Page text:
9. The petitioners had indeed reserved such a right to prove the charges against the respondent in para No. 52 of its written statement at page No. 68 of the petition paper book. When the Labour Court came to a conclusion that the enquiry is vitiated since the findings of the Enquiry Officer are perverse, it ought to have allowed the petitioner to conduct a de-novo enquiry. Issue No. 1 framed by the Labour Court is, "Whether the departmental enquiry is fair, proper and as per the principles of natural justice" The answer to the said issue is, "Not arise". This put to rest the issue as regards fairness of the enquiry.
10. In para No. 9 of the impugned judgment of the Labour Court, which is at page No. 77 of the petition paper book, the Labour Court has reproduced the following issues:-
Whether the alleged mis-conduct of the complainant is proved?
Does the complainant prove that the respondents have engaged in unfair labour practice as alleged?
Does the complainant prove that the show cause notice dated 23/01/2002 is illegal and liable to be set aside?
As per final order
Whether the findings of the Enquiry Officer are perverse?
11. The answers to the above said issues have been assigned reasons by the Labour Court from paragraph No. 9 till paragraph No. 12 from page No. 77 to 82 of petition paper book. The Labour Court has gone into the evidence recorded in the enquiry, threadbare. In the light of the above, the Labour Court concluded that the enquiry was vitiated since the findings of the Enquiry Officer were held perverse.
12. While considering a similar situation but with a slight distinction that the order of punishment was passed by the employer in those matters, the Single Judge as well as the Division Bench of this Court have laid down the Law. The learned Single Judge in the case of Permanent Magnets Vs. Vinod Vishnu Wani and others, reported at : 2002 (93) FLR 32 : 2002 (3) Mh.L.J. 413 (Coram: R M S Khandeparkar, J.) concluded that when a right to conduct a de-novo enquiry was reserved in the written statement, the Labour Court could not have delivered its final judgment at the stage of arriving at a conclusion that the findings of the Enquiry Officer are perverse.
13. In the said case (supra), while holding that the enquiry is vitiated on this count, the Labour Court Jalgaon proceeded to deliver its final judgment and allowed the complainant by directing re- instatement and continuity in service. The Industrial Court, Jalgaon upheld the judgment. The Single Judge in the said case (supra), quashed and set aside the judgment of the Labour Court as well as the judgment of the Industrial Court and concluded that the moment the inquiry is held to be vitiated for any reason, "the right to conduct a de-novo enquiry is born for the first time."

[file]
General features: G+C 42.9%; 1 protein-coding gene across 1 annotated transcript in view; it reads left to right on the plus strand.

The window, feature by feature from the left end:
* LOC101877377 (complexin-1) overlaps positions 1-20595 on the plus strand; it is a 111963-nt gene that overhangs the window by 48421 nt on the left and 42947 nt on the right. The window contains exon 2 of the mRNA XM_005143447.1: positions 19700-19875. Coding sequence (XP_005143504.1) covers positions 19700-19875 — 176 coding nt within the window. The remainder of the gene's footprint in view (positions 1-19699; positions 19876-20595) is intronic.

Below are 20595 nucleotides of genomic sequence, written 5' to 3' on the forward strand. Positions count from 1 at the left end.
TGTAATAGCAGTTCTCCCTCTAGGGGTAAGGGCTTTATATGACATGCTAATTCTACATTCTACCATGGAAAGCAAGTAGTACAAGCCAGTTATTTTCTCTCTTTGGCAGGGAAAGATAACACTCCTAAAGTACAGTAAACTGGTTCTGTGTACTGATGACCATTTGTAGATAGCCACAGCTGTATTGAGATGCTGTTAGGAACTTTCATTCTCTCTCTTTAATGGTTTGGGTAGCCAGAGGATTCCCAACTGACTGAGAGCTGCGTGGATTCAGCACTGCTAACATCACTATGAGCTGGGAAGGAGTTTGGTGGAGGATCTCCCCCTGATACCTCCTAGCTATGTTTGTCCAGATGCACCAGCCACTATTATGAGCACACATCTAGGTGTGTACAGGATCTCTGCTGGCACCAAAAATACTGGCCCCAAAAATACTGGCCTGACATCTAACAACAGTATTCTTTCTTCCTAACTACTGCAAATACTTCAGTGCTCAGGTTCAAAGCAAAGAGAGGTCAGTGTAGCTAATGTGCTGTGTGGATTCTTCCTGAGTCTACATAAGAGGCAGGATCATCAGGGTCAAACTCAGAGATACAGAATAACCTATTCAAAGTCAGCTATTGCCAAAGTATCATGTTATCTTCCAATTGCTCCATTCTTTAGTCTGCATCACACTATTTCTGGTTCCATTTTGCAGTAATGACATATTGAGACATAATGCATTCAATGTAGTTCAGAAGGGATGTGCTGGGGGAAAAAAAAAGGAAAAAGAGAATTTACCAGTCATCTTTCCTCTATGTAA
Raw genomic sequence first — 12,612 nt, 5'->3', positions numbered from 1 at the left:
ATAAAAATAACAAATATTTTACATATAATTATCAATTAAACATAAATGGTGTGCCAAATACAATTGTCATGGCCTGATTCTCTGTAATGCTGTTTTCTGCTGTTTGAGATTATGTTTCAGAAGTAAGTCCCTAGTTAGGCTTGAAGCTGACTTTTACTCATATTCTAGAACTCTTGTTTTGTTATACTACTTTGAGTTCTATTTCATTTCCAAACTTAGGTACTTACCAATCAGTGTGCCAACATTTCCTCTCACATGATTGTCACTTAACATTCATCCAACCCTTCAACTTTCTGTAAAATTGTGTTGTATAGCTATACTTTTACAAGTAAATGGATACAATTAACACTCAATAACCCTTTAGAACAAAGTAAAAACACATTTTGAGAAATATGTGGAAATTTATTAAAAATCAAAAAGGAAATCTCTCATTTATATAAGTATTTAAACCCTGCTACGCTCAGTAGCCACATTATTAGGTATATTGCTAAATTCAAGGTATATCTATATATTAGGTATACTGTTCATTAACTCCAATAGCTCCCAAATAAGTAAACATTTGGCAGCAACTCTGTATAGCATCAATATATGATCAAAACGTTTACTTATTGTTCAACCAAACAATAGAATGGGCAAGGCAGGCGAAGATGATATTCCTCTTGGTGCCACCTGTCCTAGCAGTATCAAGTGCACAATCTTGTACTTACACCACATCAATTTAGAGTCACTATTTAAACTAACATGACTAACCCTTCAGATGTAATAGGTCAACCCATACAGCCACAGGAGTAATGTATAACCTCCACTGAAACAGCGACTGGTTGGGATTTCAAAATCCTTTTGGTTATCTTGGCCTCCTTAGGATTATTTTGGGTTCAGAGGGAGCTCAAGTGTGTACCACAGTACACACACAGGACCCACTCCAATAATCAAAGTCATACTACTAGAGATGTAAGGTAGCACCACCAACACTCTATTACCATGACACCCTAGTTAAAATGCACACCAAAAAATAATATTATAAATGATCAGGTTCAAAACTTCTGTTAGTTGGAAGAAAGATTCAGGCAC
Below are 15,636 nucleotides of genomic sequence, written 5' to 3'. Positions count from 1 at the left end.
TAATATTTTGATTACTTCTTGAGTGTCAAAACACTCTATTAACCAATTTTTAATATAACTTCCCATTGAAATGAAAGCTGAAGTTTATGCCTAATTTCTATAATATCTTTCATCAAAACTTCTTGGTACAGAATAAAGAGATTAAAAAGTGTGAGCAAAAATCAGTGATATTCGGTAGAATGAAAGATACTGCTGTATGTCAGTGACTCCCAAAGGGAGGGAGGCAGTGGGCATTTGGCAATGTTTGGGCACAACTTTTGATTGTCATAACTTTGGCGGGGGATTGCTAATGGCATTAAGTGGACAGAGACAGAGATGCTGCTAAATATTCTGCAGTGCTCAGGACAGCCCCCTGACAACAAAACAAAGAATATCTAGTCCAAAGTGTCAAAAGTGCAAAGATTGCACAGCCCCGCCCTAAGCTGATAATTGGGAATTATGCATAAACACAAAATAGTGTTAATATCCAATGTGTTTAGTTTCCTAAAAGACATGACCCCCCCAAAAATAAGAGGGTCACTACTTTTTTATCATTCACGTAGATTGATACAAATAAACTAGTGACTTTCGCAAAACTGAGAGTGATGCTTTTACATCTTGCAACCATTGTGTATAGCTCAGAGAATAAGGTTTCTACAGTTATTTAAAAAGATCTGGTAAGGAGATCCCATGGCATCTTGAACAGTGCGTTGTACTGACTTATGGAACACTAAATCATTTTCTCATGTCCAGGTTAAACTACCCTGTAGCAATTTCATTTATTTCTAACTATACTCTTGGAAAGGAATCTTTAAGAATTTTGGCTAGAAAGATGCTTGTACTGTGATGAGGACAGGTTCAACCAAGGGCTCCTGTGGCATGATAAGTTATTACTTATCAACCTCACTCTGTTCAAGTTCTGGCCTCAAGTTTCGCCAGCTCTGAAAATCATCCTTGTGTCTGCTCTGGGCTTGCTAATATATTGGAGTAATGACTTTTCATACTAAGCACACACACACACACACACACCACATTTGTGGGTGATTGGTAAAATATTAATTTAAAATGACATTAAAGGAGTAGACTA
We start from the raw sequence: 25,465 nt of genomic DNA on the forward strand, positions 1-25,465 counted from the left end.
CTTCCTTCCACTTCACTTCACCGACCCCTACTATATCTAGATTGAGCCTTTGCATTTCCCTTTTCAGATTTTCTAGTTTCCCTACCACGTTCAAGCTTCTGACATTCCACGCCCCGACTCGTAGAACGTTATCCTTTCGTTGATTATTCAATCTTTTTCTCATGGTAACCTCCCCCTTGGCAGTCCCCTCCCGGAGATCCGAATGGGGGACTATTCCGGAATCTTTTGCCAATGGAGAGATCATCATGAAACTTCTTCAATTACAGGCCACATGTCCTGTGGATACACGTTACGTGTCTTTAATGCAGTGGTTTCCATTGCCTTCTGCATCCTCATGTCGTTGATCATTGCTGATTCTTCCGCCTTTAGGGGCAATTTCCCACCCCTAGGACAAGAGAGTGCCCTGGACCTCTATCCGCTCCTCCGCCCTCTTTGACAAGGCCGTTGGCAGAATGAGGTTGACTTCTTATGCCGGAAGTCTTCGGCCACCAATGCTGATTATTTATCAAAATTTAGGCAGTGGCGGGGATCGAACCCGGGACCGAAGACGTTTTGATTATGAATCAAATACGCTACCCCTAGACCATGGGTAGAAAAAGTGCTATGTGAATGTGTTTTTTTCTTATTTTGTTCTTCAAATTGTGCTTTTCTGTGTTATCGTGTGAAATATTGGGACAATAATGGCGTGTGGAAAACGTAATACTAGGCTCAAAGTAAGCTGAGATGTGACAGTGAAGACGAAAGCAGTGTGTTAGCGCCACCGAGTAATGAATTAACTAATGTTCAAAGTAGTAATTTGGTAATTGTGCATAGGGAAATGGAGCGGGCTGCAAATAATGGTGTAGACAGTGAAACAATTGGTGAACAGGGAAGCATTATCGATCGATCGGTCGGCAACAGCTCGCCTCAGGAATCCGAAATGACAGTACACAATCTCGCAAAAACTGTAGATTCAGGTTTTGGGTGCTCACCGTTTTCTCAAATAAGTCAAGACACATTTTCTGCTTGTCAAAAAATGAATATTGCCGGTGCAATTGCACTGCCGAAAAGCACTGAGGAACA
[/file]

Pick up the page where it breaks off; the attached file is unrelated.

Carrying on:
14. The judgment of the Single Judge in the Permanent Magnet's case (supra) was challenged before the Division Bench of this Court, Vinod Vishnu Wani and others Vs. Permanent Magnets : 2002 (94) FLR 66. The Division Bench upheld the view taken by the Single Judge.
15. In the instant case as well, the Labour Court concluded that the findings of the Enquiry Officer are perverse and the entire complaint has been allowed by the same judgment without affording any opportunity to conduct a de-novo enquiry to the petitioners Management. The only distinction is that in the Permanent Magnet's case (supra), the final order of the punishment was passed and in the instant case, the punishment was proposed in the 2nd show cause notice.
16. Nevertheless, the abovesaid procedure is crystallized by Judge made Law in view of catena of judgments. The ratio in cases of Bharat Forge, K.S.R.T.C. and Permanent Magnet's case (supra) shall equally apply to cases wherein the 2nd show cause notice is challenged on identical footings. Therefore, the right to conduct a de-novo enquiry is equally available to every employer, be it in a case where the order of punishment is issued or in a case where punishment is proposed by a 2nd show cause notice.
17. Unless the enquiry was set aside on any count, there was no scope for conducting a de-novo enquiry which right was reserved by the petitioners herein in its written statement. By-passing this settled procedure, the Labour Court in one stroke has branded the findings of the Enquiry Officer as perverse and by accepting the evidence adduced by the respondent, has delivered its final judgment. The conclusion drawn by the Labour Court of declaring the findings as perverse on the basis of evidence adduced before it and in the backdrop of the respondent employee having neither led evidence through his witnesses nor cross examined the management witnesses, is an unsustainable conclusion. Procedure unknown to Law has been resorted to by the Labour Court.